Searching for Ned Wood: Mattapoisett Sailor, Author, Historian
August 1, 2012
This year’s Mattapoisett Community Sailing (MattSail) gala will honor 3 men whose passion for boats and boating have helped perpetuate the rich maritime tradition of this small yet salty town on the western shore of Buzzards Bay. David Peterson of The Wooden Tangent and Peter Cassidy of Buzzards Bay Yacht Services are well known among the local boating community as craftsmen in the art of repairing and restoring classic wooden vessels, but the 3rd honoree may be less familiar, especially to a younger generation.
Edward F. R. “Ned” Wood, Jr. was a longtime summer resident of Mattapoisett who penned 3 books on the town’s history and its seafaring roots. To learn more about the man, I recently sat down with Wood’s daughter, Polly, and her husband Steve Kanovsky, at the family’s home on Neds Point Road, overlooking beautiful Mattapoisett Harbor. Just off shore, Ned Wood’s first boat, a meticulously maintained 1929 Herreshoff 12 1/2 named Minnow, bobbed on a mooring. Minnow is now owned by Ned’s niece, Penny (Donald) Cole, who also lives in Mattapoisett.
As we took in the variety of boats spread throughout the harbor, Polly explained how her father, whose family lived in Philadelphia, first began visiting Mattapoisett at the age of 2. In the 1920s, Mattapoisett was already established as a summer resort, with many of the former ship captains’ homes being occupied by seasonal residents and renters.
Ned Wood learned to sail in Mattapoisett on Minnow, forging a lifelong love for the sport and the town itself. Over the years he owned several boats, including a Hinckley Pilot and a Concordia sloop. He was well known in local sailing circles, and belonged to the Mattapoisett Yacht Club and the Corinthian Yacht Club of Philadelphia. He sailed every weekend, occasionally making extended trips to Martha’s Vineyard, Nantucket and Maine.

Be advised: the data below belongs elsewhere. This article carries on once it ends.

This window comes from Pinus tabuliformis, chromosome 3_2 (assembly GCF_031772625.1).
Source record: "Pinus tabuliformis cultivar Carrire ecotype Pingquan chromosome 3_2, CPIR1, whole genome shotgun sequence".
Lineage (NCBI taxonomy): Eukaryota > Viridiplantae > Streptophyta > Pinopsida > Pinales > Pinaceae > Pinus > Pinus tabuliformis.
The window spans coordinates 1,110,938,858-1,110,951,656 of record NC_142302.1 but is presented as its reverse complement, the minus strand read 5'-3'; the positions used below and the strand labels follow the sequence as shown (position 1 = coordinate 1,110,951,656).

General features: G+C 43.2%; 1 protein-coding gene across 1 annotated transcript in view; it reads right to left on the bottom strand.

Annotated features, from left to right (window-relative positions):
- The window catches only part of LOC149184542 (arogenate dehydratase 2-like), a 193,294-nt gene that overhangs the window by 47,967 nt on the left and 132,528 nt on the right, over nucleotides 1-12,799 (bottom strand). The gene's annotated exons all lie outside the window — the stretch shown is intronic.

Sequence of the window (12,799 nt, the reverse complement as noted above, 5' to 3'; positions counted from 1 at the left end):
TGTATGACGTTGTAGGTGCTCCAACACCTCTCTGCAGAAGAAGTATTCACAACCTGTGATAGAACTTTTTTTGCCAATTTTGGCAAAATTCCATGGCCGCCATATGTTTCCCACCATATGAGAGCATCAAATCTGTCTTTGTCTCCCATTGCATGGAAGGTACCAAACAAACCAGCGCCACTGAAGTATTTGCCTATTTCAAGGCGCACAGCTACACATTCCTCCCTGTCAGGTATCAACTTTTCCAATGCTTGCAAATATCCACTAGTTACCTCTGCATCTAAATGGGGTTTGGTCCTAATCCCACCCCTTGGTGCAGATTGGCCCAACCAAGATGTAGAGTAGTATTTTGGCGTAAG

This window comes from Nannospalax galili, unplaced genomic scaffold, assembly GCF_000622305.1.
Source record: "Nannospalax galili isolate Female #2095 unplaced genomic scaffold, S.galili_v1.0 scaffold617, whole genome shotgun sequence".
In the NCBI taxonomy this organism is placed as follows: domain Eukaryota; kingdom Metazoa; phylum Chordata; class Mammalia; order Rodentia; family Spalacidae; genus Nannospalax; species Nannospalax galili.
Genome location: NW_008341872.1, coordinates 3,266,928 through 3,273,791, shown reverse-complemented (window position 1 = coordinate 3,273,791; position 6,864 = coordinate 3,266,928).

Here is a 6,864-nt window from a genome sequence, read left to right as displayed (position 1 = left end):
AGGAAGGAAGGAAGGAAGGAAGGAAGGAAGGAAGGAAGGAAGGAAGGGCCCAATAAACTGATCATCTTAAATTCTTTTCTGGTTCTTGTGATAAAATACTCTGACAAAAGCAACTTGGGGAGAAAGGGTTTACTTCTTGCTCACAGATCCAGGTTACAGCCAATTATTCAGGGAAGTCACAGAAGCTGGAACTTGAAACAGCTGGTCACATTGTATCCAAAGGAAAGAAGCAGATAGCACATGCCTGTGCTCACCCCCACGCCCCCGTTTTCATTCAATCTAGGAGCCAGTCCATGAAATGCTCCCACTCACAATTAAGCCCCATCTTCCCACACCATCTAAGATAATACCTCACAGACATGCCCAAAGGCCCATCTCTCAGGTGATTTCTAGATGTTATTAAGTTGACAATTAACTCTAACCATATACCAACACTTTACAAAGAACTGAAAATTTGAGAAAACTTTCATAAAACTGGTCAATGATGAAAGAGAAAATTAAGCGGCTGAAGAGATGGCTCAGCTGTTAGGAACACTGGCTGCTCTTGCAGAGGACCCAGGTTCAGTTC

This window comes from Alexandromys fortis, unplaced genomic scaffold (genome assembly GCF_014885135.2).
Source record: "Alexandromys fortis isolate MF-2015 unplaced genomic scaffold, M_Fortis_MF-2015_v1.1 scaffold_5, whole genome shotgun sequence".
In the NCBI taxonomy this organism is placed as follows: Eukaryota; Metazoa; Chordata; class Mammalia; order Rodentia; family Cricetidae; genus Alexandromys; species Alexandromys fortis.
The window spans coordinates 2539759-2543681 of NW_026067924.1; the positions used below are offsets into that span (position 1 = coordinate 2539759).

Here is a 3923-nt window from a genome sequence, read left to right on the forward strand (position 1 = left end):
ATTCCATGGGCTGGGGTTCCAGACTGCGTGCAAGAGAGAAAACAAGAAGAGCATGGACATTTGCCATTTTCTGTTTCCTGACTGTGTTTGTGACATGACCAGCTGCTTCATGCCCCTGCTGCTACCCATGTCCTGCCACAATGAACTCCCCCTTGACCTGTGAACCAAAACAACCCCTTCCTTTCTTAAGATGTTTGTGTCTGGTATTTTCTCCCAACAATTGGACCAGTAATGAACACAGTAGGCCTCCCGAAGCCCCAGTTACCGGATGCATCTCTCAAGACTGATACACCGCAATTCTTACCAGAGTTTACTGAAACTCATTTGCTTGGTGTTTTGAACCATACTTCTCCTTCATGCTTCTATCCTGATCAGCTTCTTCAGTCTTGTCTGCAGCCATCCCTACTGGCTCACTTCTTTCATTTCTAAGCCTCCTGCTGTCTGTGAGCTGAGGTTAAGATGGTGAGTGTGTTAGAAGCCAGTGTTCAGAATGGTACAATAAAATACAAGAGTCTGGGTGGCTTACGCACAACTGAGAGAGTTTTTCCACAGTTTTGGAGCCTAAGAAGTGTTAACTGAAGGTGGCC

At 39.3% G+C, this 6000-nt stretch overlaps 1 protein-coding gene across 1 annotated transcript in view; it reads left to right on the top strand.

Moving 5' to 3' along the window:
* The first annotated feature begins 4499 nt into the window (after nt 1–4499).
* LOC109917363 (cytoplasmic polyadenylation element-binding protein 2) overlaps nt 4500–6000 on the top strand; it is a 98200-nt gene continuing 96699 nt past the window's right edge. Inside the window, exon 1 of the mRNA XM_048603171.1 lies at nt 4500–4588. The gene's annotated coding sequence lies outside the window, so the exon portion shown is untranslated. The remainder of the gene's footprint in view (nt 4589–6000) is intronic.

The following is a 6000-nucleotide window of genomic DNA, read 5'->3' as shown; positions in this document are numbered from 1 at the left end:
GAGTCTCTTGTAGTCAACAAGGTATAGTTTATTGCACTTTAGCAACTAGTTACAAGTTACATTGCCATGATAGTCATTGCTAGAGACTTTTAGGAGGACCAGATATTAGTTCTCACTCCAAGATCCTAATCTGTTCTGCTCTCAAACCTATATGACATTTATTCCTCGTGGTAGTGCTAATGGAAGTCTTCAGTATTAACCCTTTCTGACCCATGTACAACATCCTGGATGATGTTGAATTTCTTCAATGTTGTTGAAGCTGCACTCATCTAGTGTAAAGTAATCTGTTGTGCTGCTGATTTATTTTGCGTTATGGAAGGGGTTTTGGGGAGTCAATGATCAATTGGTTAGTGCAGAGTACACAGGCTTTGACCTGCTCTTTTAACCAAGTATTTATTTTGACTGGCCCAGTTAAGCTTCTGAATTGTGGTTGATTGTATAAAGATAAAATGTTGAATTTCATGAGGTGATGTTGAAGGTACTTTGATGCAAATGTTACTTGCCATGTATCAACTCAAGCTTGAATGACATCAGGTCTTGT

A banker by trade, Wood was fascinated with the sailing lore of the Massachusetts South Coast. “He loved sailing, he loved ships, he loved history,” recalls his daughter.
Ned Wood’s Sailing Days at Mattapoisett 1870-1960, published in 1961, is a must-read for anyone interested in the history of recreational sailing on Buzzards Bay. In addition to its painstakingly researched accounts of past regattas, local sailors and boatbuilders, Sailing Days features dozens of rare photographs of the coast and boats dating as far back as 1880. From catboats to Knockabouts to Herreshoff Fish Boats, all played a role in the sailing history of Mattapoisett. Only 350 copies of Sailing Days were ever printed, and one will be auctioned off at the 2012 MattSail gala on August 11.
“Ned was a great storyteller,” acknowledges Steve Kanovsky. “You could never get a short answer from him, because he had to tell you all the history.” This interest in history eventually led to a second book: Old Mattapoisett: A Summer Portrait. At 475 pages, Old Mattapoisett paints a social history of the town from the end of the whaling era, when the community fell on hard times, through Mattapoisett’s ascent as a summer resort for wealthy Bostonians in the late 1880s and early 1900s. Published in 1995, the book contains descriptions and photos of influential families (and their boats), summer life, boatbuilders past and present, and the famous people who lived in and visited Mattapoisett over the decades, including Lewis Stackpole, Franklin Roosevelt, Robert Lowell and Oliver Wendell Holmes Jr.
Wood’s third and last book, The Ports of Old Rochester: Shipbuilding at Mattapoisett and Marion, was completed by Judith Navas Lund and published posthumously in 2003. It is largely a list of all the ships built and owned by businesses in Old Rochester (to which Mattapoisett and Marion once belonged) from 1700 through the late 1800s, and what became of those vessels.
When Ned Wood died in 2000, he left behind an important series of works that document Mattapoisett’s nautical history and provide those who continue to live and sail here with a sense of pride in maintaining that noble tradition. His contributions will at last receive recognition on August 11.
To learn more about the MattSail Gala, CLICK HERE.
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